Berkshire Hathaway filed its Q2 earnings on 08/08/08. I was hoping Berkshire to report headline grabbing mark to market losses with derivatives. This would have opened a buying opportunity for me. However, it turns out that Berkshire had less mark to market losses.
Let us look at the balance sheets to see how Berkshire did.
The shareholders equity took a small drop (2.3%) compared to December 31st. Berkshire's stock holdings have taken a mark to market drop of abotu 5.5 billion in the six month period which have since recovered. In the first six months of the year, 26.7 billion of fixed income securities were bought along with 5.5 billion of equity securities. ( 11.9 billion dollar worth of securities were sold as well ) Overall, in the first six months, 19.4 billion dollars were deployed.
Let us look at the cash flow from operations. This declined to 4.99 billion from 7.43 billion from the corresponding period last year. It is a 33% drop, primarily attributable to the reinsurance market slump.
Interestingly, the interest, dividend and other investment income came in at 2.4 billion for the first six months at par with last year. This should increase in the coming years because of the large investment in the fixed income category.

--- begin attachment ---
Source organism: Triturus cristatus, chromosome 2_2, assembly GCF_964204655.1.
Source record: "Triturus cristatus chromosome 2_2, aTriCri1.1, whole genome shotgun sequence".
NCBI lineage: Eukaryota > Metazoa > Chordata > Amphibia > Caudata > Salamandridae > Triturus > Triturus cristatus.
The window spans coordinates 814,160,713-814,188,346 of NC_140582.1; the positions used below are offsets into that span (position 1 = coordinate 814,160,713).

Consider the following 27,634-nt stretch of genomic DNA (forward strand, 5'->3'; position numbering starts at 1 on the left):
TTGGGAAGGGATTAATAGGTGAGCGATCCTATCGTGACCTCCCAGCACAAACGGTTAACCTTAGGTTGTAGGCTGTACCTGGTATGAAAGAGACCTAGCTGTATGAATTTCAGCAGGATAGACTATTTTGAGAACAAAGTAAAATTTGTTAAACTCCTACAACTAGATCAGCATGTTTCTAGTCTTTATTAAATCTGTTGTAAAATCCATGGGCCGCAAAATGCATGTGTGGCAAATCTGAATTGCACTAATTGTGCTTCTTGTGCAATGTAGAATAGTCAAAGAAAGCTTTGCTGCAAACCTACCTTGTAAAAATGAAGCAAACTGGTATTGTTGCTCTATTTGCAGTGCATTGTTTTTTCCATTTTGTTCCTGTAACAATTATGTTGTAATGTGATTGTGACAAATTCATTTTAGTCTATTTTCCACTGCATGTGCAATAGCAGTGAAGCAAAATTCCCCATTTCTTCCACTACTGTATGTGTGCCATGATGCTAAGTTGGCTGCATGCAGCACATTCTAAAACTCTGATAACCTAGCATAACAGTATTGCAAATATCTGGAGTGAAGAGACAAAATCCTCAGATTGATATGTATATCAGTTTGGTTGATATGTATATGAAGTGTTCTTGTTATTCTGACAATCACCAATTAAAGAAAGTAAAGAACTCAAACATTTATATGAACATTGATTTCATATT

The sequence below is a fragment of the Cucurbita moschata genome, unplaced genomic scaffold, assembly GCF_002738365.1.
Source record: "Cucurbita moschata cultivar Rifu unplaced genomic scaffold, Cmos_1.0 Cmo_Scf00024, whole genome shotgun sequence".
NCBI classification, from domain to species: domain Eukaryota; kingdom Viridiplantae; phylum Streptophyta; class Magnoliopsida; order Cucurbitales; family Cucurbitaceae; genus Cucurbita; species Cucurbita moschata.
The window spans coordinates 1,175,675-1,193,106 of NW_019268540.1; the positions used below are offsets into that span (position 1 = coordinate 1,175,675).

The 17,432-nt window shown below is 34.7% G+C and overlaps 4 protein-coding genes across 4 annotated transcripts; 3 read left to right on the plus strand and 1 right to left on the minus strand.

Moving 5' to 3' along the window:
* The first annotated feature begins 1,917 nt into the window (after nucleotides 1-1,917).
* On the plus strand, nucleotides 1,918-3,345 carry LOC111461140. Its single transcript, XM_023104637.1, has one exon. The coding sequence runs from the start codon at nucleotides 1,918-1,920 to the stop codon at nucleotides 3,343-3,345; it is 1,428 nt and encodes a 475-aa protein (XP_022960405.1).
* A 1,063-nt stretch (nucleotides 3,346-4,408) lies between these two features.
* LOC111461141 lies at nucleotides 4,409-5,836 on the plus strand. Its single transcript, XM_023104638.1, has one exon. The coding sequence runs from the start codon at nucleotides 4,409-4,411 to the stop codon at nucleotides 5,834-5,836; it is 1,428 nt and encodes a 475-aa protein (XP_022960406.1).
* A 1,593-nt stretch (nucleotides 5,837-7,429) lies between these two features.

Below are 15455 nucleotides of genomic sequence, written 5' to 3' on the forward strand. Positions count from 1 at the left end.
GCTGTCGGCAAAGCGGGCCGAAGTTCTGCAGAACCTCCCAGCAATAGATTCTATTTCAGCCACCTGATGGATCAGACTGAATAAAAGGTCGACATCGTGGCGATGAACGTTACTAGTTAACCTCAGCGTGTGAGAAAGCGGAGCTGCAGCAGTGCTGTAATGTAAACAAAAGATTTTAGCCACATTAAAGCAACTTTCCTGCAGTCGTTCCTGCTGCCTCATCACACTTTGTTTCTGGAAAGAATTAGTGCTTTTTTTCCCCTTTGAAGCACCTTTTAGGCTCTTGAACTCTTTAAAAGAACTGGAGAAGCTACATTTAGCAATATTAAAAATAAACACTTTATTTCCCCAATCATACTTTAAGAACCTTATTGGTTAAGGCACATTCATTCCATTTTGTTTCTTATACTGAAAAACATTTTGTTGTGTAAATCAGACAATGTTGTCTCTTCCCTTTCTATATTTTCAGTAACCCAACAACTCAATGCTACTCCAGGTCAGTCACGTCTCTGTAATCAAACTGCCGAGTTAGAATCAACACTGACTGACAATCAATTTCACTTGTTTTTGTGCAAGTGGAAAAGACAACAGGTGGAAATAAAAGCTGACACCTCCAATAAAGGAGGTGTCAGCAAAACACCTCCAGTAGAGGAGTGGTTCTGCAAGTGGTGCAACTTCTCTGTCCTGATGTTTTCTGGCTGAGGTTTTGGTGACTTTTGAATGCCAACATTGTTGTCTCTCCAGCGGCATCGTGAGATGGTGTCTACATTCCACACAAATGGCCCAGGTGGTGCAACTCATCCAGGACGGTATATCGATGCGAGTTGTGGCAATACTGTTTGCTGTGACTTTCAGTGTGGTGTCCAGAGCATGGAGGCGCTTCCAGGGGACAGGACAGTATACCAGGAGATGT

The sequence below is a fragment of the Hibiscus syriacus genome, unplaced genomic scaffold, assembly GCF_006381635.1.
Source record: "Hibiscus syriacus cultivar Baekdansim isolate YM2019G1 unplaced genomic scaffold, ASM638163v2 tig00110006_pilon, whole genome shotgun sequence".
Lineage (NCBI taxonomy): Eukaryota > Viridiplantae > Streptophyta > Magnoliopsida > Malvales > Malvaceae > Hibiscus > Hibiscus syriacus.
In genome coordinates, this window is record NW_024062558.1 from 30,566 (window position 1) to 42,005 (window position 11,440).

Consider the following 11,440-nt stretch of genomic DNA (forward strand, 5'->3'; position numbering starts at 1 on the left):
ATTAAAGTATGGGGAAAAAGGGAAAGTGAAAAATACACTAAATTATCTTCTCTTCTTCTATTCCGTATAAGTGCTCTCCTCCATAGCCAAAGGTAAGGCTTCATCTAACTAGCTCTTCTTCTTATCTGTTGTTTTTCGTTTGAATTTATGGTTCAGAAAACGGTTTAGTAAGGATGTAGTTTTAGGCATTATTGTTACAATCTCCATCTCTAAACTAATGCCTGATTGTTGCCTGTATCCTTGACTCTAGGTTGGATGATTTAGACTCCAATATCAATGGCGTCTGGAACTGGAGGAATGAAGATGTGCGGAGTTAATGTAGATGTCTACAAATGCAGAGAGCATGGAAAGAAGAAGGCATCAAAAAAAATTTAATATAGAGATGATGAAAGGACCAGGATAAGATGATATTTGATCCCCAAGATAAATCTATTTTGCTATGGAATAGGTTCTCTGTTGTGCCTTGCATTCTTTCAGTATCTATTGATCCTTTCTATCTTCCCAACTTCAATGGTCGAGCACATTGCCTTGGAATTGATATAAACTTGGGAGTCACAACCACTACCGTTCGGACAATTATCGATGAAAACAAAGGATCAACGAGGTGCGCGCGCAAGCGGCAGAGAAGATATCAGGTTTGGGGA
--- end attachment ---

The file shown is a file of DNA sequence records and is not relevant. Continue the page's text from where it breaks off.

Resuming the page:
Insurance underwriting gain declined this year compared to last year. The decline was across all insurance sectors with the exception of Berkshire Hathaway Primary Group. BHAC, the monoline insurer is now operational in 49 states. This sector is expected to be lumpy in earnings and very few reinsurance contracts were written in the first six months of the year.
Utilities section continues to do well with earnings fallling slightly for the quarter but up for the first six months.
Manufacturing, service and retailing continues to do wel in a tough environment. The total revenues jumped up to 17.49 billion from 14.98 billion thanks to the Marmon/TTI acquisition. Earnings also increased by 11.5%. The general trend in manufacturing/retail is that revenues are up but income is down. This is a trend across all businesses as we see increased inflation but that can't be passed on to consumers.
Finance and financial products also declined somewhat compared to the prior year. Manufactured housing, furniture/transportation leasing hasnt fallen off a cliff but are down nominally.
In general, going by strict quantitative analysis, the IV is around 142K/A share. However, IV is also the potential cash that can be taken out of the business in its life time. With this calculation, under normal economic conditions, the IV will be closer to 150-160K/share.